Part history, part historical fiction, this is the long, rambling tales of the best dueling Samurai of all time. In fact, the real-life Musashi was so dominant as a dueler that he quit in his early 30s because he had already mastered everything there was to master when it came to the sword. More than just a book about a real-life badass, Musashi is a story of personal accountability, about using your strength to master yourself instead of using your strength to master others. In fact, Musashi would have gone the way of his greatest opponent had he not ended up in his own form of isolation—strapped to a tree for days in a storm, waiting for his death, the result of his own failure. The sword becomes a way for Musashi to overcome his own personal shortcomings and youth—not a way to dominant his opponents.
Five. The Second Mountain, David Brooks
Everyone faces two mountains in life: the first is about finding success—building a career, becoming a doctor, launching a company, etc. The second is about finding meaning—about finding the people, community, and religion/philosophy/code that makes life worthwhile. Most of us have been stripped of any ability to pursue the things in life we tend to spend our time worrying about—which makes this the perfect opportunity to start thinking about the underlying question: what makes this worth it?
Six. Endurance, Shackleton
This real-life tale of a failed arctic expedition isn’t just about survival skills and improvisation, it’s a master class in a leader understanding his men well enough to know what they needed. He understood that in the face of extreme arctic conditions, it wasn’t just food and shelter his men needed. They needed to stay engaged, mentally fit, and emotionally balanced. It wasn’t just stockpiles of food and toilet paper that they needed—they needed to maintain a sense of purpose, hope, and identity.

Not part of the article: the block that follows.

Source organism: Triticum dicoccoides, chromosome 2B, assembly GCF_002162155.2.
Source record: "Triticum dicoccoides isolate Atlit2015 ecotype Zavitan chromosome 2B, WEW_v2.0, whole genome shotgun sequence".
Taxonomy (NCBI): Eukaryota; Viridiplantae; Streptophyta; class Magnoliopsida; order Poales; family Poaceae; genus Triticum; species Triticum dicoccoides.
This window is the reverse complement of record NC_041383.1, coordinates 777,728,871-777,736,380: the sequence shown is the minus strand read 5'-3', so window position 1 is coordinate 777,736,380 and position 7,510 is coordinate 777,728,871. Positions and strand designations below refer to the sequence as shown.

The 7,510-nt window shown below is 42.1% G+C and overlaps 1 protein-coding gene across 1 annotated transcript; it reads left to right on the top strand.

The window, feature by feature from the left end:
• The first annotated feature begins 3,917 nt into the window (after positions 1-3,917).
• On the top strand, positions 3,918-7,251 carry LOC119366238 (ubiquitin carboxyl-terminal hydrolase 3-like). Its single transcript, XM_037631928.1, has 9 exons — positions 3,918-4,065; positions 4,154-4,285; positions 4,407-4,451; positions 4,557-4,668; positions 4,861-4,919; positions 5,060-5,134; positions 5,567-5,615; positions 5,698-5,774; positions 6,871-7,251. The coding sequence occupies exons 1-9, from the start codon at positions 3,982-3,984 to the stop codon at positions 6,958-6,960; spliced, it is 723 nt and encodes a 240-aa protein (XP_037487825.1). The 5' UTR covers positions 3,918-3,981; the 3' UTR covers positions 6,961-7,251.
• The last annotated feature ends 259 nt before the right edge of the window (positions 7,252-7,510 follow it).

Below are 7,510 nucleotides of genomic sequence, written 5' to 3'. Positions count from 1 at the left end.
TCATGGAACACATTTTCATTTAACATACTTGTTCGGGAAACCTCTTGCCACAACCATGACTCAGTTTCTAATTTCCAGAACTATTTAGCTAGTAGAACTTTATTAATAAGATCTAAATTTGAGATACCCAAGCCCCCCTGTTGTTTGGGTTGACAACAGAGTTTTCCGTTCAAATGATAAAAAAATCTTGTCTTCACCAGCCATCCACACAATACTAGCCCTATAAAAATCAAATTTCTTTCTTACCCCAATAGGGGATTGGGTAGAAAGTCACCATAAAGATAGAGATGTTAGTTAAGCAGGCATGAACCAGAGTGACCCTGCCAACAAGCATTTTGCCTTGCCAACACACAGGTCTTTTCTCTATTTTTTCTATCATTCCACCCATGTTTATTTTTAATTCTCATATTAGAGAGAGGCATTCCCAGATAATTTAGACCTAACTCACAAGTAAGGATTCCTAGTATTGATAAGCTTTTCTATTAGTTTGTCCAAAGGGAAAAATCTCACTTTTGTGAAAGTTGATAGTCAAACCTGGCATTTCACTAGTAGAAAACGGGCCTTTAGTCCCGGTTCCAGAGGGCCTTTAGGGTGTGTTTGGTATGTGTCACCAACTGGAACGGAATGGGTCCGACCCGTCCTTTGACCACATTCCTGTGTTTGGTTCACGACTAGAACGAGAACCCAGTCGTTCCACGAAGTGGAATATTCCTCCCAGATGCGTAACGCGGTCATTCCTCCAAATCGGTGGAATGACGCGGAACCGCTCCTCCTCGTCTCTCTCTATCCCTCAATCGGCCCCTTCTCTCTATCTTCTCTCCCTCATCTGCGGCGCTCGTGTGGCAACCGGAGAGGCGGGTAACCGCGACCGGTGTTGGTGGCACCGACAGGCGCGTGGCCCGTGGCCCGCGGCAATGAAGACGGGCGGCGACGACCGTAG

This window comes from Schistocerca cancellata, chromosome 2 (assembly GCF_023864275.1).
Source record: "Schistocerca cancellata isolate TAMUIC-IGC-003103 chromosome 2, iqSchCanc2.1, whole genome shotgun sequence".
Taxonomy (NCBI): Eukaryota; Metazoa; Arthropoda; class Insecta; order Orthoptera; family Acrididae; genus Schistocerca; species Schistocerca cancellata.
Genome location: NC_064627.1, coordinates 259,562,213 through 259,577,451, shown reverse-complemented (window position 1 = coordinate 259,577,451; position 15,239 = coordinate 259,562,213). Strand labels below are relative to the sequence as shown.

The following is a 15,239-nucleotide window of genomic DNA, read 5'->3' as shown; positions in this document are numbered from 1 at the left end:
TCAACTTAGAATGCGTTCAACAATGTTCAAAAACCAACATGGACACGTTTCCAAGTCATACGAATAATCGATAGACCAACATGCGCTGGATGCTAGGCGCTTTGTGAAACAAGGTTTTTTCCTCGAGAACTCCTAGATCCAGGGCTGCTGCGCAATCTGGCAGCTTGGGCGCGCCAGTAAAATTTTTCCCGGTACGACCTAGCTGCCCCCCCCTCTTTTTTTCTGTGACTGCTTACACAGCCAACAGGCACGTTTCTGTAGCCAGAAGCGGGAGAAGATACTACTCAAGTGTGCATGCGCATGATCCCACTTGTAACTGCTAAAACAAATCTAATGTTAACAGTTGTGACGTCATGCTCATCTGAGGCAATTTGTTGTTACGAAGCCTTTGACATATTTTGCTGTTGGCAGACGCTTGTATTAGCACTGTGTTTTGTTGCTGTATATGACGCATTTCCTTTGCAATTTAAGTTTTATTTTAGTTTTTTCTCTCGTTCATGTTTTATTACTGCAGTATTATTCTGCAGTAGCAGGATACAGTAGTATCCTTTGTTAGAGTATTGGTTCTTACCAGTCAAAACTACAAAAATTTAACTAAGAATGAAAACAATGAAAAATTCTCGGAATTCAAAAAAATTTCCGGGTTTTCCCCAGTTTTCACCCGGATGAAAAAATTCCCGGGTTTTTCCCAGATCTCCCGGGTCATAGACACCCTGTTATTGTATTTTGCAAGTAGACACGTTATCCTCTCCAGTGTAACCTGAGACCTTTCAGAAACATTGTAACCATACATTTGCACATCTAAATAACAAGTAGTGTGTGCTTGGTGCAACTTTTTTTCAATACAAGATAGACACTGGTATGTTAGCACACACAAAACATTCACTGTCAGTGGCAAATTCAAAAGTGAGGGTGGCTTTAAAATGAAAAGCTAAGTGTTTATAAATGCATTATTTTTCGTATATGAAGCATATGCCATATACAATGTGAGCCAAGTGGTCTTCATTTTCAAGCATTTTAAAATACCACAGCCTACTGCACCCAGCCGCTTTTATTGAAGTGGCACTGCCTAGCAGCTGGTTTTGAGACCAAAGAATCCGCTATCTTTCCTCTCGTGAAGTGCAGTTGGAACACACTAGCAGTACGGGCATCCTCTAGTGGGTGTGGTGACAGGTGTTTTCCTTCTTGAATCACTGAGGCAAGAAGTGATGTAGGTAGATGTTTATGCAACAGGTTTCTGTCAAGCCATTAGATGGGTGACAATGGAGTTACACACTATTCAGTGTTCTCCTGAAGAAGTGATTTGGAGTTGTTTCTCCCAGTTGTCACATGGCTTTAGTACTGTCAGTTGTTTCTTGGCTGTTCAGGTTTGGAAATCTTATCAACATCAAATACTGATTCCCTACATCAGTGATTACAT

Seven. Letters to a Young Poet, Rilke
This book has a personal place in my heart because I love Rilke’s poetry so much, but this book is a huge dose of great advice on how to create something. While the subject matter is poetry and writing, the book is a dose of perspective, wisdom, and tough love to anyone new at something who wants to become great at something. It challenge the kind of foolishness that can rise from not understanding the lay of the land and being confident in yourself too quickly—it’s a must read for anyone with any kind of creative aspirations or who is new to something they want to be great at.
Bonus: re-read a classic from your own canon.
There’s an idea in academia of the “canon” of great literature—the books that, over the span of centuries, languages, and continents—form the “great conversation” of what it means to be human and confront death. I personally like to think about the idea of a personal canon—the different books I grew up with that have most fundamentally shaped the way that I think. Some of those books are big and grand, like for me personally, Dante’s Inferno or Paradise Lost. Some of them are genius, though less well-known—like Cat’s Cradle by Kurt Vonnegut or The Hitchhiker’s Guide to the Galaxy by Douglas Adams. And some of them are downright silly, the kind of ten cent sci-fi/fantasy fiction I kept picking up at the library. But all of them have played into the way the things that I like and the way that I think.
Quarantine is the perfect opportunity to revisit some of these books—I’ve used my local library system to rent the audiobooks for many of the books I grew up with. I re-read (or listened to) the whole Harry Potter series, which was even better than I remembered, and all of the Eragon series, which was… well, we won’t go there. But as silly or trite as some of these books are, in a weird way, they shaped so much of what I thought about what it means to be human, to be just or ethical. And that is no small thing.